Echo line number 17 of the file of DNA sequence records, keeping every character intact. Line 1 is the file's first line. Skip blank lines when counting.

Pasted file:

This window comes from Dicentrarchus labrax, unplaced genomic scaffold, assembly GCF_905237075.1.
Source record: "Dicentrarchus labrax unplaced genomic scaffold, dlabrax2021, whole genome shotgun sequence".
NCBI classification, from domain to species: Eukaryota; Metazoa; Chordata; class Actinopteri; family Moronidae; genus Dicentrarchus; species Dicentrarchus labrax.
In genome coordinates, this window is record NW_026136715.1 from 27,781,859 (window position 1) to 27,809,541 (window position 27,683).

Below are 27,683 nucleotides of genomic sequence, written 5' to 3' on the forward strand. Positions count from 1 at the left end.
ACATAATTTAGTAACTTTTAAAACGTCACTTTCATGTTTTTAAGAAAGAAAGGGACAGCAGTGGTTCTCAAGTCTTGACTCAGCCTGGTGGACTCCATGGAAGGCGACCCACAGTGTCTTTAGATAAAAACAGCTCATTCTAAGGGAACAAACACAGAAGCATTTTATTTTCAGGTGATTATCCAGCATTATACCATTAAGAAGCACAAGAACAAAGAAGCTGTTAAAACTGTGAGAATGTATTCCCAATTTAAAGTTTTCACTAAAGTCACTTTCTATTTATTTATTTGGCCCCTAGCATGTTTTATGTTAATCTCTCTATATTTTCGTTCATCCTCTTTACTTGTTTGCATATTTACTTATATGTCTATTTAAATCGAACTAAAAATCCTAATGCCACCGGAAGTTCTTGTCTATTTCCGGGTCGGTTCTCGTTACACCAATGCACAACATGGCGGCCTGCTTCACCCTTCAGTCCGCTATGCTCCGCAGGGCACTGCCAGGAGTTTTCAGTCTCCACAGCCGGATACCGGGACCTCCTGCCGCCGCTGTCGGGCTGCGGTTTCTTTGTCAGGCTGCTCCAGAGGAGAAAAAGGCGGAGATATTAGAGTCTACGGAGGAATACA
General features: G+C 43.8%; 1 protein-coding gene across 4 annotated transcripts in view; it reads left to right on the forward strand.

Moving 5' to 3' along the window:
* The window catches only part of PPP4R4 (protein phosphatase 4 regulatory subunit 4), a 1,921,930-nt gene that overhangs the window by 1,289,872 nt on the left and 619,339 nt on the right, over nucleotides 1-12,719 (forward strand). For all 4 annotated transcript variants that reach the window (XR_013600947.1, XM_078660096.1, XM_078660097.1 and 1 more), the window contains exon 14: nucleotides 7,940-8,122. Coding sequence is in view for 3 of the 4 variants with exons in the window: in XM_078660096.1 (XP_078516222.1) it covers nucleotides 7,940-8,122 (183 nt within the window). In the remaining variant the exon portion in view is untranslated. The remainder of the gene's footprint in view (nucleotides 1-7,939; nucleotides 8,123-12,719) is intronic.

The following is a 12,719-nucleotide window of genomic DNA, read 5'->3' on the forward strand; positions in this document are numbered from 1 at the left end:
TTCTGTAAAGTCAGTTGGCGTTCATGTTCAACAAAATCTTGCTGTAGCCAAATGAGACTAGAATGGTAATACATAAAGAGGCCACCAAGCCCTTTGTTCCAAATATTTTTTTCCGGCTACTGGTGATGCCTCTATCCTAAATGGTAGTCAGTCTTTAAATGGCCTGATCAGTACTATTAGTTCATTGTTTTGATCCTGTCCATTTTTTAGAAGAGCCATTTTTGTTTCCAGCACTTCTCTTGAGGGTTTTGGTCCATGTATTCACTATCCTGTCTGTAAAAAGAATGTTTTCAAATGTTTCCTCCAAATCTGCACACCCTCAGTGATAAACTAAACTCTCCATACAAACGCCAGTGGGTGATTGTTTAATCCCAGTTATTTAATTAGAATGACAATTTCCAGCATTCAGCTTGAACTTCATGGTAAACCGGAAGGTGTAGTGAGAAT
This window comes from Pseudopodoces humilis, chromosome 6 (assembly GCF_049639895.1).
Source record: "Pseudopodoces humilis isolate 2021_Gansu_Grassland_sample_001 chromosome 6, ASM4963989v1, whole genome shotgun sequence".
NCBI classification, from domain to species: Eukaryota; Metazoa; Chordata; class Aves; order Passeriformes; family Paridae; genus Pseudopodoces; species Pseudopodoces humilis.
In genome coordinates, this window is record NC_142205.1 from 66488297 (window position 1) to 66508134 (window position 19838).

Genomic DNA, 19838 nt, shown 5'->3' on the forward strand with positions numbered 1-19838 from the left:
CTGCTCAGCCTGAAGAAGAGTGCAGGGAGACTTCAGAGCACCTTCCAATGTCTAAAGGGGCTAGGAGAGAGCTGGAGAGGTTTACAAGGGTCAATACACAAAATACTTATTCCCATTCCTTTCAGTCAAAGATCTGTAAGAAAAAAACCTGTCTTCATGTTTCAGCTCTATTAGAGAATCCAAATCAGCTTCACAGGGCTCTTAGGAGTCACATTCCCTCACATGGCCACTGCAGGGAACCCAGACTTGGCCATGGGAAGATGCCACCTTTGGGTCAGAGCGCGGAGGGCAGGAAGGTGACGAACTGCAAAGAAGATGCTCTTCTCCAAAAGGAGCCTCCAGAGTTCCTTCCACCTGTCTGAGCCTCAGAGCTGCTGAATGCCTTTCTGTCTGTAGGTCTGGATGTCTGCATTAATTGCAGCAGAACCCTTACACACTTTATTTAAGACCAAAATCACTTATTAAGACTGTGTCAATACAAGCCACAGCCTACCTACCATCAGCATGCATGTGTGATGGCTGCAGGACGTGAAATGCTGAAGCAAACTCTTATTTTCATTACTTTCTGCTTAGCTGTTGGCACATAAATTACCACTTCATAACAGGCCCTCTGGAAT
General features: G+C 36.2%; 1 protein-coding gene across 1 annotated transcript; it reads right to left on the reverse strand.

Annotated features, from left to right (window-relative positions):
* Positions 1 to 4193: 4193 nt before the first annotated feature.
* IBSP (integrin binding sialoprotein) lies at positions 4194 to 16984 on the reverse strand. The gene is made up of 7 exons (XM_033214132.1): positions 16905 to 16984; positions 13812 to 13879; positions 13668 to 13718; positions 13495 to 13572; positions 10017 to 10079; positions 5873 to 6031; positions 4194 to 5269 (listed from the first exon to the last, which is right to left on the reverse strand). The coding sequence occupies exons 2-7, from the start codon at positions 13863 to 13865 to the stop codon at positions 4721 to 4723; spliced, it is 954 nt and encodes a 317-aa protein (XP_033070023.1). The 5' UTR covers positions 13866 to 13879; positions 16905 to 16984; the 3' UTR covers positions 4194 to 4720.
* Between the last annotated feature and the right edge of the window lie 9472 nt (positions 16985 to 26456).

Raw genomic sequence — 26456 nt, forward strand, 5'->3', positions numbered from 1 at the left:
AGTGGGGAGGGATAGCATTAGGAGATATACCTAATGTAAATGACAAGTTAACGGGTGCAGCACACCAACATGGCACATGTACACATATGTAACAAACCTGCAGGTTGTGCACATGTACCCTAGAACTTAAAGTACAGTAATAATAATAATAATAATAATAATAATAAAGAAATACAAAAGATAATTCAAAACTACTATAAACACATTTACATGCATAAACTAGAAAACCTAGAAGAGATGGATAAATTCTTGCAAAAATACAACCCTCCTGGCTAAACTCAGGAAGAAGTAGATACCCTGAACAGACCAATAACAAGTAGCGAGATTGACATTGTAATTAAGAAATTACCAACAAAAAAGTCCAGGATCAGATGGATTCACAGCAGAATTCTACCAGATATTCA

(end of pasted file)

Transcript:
CTGCTCAGCCTGAAGAAGAGTGCAGGGAGACTTCAGAGCACCTTCCAATGTCTAAAGGGGCTAGGAGAGAGCTGGAGAGGTTTACAAGGGTCAATACACAAAATACTTATTCCCATTCCTTTCAGTCAAAGATCTGTAAGAAAAAAACCTGTCTTCATGTTTCAGCTCTATTAGAGAATCCAAATCAGCTTCACAGGGCTCTTAGGAGTCACATTCCCTCACATGGCCACTGCAGGGAACCCAGACTTGGCCATGGGAAGATGCCACCTTTGGGTCAGAGCGCGGAGGGCAGGAAGGTGACGAACTGCAAAGAAGATGCTCTTCTCCAAAAGGAGCCTCCAGAGTTCCTTCCACCTGTCTGAGCCTCAGAGCTGCTGAATGCCTTTCTGTCTGTAGGTCTGGATGTCTGCATTAATTGCAGCAGAACCCTTACACACTTTATTTAAGACCAAAATCACTTATTAAGACTGTGTCAATACAAGCCACAGCCTACCTACCATCAGCATGCATGTGTGATGGCTGCAGGACGTGAAATGCTGAAGCAAACTCTTATTTTCATTACTTTCTGCTTAGCTGTTGGCACATAAATTACCACTTCATAACAGGCCCTCTGGAAT